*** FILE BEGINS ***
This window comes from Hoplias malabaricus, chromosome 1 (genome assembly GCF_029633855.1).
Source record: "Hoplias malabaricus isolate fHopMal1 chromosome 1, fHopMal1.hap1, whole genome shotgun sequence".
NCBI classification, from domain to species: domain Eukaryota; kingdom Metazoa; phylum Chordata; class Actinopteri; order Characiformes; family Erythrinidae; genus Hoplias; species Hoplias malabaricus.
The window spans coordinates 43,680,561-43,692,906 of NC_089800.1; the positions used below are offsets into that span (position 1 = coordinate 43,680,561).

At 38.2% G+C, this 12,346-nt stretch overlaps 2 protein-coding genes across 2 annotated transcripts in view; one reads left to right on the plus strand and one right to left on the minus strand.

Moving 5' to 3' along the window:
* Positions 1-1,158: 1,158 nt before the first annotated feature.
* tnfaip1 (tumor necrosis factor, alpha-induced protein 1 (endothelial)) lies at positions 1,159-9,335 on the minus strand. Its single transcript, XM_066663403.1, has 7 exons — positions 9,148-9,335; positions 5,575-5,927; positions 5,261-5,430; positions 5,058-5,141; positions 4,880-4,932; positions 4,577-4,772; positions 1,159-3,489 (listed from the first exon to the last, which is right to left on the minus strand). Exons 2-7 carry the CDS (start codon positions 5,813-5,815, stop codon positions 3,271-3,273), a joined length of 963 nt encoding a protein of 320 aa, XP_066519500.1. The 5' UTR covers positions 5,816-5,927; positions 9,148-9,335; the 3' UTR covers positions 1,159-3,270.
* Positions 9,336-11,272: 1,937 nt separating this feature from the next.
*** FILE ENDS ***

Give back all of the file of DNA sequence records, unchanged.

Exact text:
This window comes from Hoplias malabaricus, chromosome 1 (genome assembly GCF_029633855.1).
Source record: "Hoplias malabaricus isolate fHopMal1 chromosome 1, fHopMal1.hap1, whole genome shotgun sequence".
NCBI classification, from domain to species: domain Eukaryota; kingdom Metazoa; phylum Chordata; class Actinopteri; order Characiformes; family Erythrinidae; genus Hoplias; species Hoplias malabaricus.
The window spans coordinates 43,680,561-43,692,906 of NC_089800.1; the positions used below are offsets into that span (position 1 = coordinate 43,680,561).

At 38.2% G+C, this 12,346-nt stretch overlaps 2 protein-coding genes across 2 annotated transcripts in view; one reads left to right on the plus strand and one right to left on the minus strand.

Moving 5' to 3' along the window:
* Positions 1-1,158: 1,158 nt before the first annotated feature.
* tnfaip1 (tumor necrosis factor, alpha-induced protein 1 (endothelial)) lies at positions 1,159-9,335 on the minus strand. Its single transcript, XM_066663403.1, has 7 exons — positions 9,148-9,335; positions 5,575-5,927; positions 5,261-5,430; positions 5,058-5,141; positions 4,880-4,932; positions 4,577-4,772; positions 1,159-3,489 (listed from the first exon to the last, which is right to left on the minus strand). Exons 2-7 carry the CDS (start codon positions 5,813-5,815, stop codon positions 3,271-3,273), a joined length of 963 nt encoding a protein of 320 aa, XP_066519500.1. The 5' UTR covers positions 5,816-5,927; positions 9,148-9,335; the 3' UTR covers positions 1,159-3,270.
* Positions 9,336-11,272: 1,937 nt separating this feature from the next.